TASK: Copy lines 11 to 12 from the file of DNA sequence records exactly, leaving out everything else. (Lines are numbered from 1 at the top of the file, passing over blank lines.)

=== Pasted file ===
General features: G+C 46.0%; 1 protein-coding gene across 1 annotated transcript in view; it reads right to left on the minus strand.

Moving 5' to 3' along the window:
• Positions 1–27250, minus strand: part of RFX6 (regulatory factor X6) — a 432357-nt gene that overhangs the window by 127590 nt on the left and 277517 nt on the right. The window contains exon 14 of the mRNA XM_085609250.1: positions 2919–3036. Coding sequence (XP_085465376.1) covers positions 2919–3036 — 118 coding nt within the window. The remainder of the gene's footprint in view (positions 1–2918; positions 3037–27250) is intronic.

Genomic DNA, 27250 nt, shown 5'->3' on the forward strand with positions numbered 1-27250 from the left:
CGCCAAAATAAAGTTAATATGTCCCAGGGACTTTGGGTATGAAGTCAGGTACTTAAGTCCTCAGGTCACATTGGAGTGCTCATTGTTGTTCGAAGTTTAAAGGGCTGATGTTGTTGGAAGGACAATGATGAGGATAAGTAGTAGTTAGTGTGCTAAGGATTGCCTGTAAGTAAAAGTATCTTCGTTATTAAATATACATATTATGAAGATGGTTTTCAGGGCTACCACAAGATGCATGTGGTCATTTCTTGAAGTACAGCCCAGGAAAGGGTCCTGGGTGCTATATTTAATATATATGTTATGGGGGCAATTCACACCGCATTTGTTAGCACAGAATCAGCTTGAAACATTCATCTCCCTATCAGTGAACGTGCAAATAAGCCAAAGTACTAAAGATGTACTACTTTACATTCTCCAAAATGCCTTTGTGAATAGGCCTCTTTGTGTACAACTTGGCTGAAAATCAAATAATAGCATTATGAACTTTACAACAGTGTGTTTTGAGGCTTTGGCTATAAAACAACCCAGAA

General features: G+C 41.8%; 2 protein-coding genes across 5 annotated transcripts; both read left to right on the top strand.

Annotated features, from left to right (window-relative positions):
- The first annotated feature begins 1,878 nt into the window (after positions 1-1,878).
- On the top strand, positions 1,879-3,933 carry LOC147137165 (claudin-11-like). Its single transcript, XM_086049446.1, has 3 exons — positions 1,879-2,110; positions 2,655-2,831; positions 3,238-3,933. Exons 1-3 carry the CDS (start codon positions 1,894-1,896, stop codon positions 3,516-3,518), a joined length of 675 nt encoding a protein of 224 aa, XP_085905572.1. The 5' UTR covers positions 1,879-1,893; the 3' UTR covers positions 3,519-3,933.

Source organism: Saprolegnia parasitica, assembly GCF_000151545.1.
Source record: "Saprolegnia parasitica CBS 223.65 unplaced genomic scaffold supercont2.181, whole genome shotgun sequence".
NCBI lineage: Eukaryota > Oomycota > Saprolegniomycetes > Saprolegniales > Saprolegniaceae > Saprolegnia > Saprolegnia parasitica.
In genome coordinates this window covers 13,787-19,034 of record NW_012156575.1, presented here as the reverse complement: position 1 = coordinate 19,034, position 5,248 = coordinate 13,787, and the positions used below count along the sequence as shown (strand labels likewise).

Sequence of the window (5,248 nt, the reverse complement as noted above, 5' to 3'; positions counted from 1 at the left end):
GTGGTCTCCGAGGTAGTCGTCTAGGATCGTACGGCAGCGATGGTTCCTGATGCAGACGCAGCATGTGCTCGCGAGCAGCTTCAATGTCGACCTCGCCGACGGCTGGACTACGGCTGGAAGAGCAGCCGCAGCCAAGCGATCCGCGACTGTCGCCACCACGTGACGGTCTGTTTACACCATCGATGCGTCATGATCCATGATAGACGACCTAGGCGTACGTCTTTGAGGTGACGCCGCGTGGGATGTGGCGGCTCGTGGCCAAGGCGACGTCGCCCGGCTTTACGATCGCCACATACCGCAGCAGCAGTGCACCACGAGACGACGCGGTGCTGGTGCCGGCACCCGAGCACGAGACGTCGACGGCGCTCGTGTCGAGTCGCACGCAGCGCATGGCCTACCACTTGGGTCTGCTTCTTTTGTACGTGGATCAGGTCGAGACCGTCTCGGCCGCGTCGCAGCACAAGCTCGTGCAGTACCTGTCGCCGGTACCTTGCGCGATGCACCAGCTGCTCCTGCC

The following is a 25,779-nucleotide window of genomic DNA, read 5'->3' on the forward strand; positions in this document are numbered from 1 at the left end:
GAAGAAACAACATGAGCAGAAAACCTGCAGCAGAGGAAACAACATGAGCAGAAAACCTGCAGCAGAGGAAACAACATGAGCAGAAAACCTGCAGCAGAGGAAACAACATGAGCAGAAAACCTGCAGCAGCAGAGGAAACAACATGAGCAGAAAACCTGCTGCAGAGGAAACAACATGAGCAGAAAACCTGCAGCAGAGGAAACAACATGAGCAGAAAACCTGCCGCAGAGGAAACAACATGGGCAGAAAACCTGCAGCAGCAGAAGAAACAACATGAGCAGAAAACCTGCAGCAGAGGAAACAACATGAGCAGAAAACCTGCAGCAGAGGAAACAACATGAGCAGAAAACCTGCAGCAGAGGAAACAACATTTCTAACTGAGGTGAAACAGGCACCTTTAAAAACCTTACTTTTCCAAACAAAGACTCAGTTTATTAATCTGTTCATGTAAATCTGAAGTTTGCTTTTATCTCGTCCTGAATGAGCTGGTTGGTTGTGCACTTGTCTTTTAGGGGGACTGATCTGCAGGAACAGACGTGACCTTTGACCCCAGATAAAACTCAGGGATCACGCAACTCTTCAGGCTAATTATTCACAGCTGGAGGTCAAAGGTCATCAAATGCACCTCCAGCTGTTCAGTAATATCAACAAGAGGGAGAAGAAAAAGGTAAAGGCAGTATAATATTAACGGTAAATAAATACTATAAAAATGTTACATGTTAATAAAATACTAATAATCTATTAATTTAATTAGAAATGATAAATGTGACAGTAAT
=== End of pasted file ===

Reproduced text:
Source record: "Saprolegnia parasitica CBS 223.65 unplaced genomic scaffold supercont2.181, whole genome shotgun sequence".
NCBI lineage: Eukaryota > Oomycota > Saprolegniomycetes > Saprolegniales > Saprolegniaceae > Saprolegnia > Saprolegnia parasitica.